CTE Can Help Address Human Capital Issues

Mary Shumway is the Director of Career and Technical Education at the Utah State Office of Education. You may reach her at mary.shumway@schools.utah.gov. Learn more about Career and Technical Education on the UtahCTE.org Web site. The following is cross-posted from the UtahCTE.org blog, where it first appeared on December 5, 2011.
 
Mary Shumway, State Director of Career and Technical Education

Mary Shumway, State Director of Career and Technical Education

Partnering with business and industry, CTE can reduce barriers so that students continue to receive the training, academic knowledge, and skills they need in order to be productive, highly-trained employees.

A national report, Developing Human Capital: Meeting the Growing Global Need for a Skilled and Educated Workforce, recently released by McGraw-Hill’s Adult Education and Workforce Initiatives, underscores the value of Career and Technical Education (CTE) in today’s market. The report notes that – as the area where business and education most overlap, CTE is in a prime position to maximize the efforts of educational institutions and business/industry as they work cooperatively.

 
The authors suggest “The U.S. and other developed nations need to devote more resources to career and technical education – not just for young people still in school, but even more critically for adults who face barriers to employment due to lack of formal education, English language or other skills.”

You are encouraged to read the full report (which includes a conversation between Association of Career and Technical Education Director Janet Bray, and National Association of Workforce Boards CEO Ron Painter), but here are a few highlights:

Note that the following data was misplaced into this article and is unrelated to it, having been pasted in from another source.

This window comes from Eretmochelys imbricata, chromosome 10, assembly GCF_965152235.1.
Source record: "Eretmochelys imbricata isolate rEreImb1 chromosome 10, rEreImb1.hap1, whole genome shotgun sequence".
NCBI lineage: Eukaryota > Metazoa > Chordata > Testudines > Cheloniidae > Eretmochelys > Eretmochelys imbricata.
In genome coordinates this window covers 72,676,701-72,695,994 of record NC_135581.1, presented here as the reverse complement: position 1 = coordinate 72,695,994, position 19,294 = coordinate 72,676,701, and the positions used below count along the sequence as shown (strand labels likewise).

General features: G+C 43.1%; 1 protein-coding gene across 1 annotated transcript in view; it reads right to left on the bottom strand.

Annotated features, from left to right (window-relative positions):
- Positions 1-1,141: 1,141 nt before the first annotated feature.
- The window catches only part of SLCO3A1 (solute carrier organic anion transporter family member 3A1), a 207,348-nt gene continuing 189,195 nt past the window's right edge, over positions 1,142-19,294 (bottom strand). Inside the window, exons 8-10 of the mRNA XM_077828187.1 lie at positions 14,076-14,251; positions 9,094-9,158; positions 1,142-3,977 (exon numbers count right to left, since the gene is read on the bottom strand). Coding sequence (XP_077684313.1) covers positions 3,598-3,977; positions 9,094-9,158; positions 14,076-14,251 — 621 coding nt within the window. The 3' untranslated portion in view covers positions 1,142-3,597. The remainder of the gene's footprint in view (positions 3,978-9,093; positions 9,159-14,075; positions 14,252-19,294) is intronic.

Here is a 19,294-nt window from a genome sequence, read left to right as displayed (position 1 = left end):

Workplace Needs:

Economic, social and technological changes demand corresponding change in the relationship between employers and employees, and between business and education.

  • Technical credentials have the potential to outpace the wages of bachelor’s degree holders.
  • Low-skilled jobs are disappearing. Some other jobs have the same traditional titles, but require new skill sets.
  • The demand for high-skilled, well-trained workers is strong and growing stronger. 71 percent of “growth” jobs through the year 2016 will require postsecondary credentials.
  • “Soft skills,” including the ability to work effectively with others, continue to be important “21st century” skills.

Workforce Realities

  • Approximately one million U. S. high school students a year drop out before obtaining a diploma.
  • Eighty-eight million U.S. adults have at least one major educational barrier to employment (e.g., do not speak English well).
  • As the population ages and baby boomers retire, the percentage of working-age adults with a high school education is destined to decline.

The Remedy

We must define a remedy for the disconnect between education and business. Here are some strategies we propose to assure that CTE programs in Utah better meet the needs of business/industry, and the needs of the students we serve. We must:

Graduating from high school and being prepared for career and college will give young people a huge advantage as they progress in life. Partnering with business and industry, CTE can reduce barriers so that students continue to receive the training, academic knowledge, and skills they need in order to be productive, highly-trained employees.

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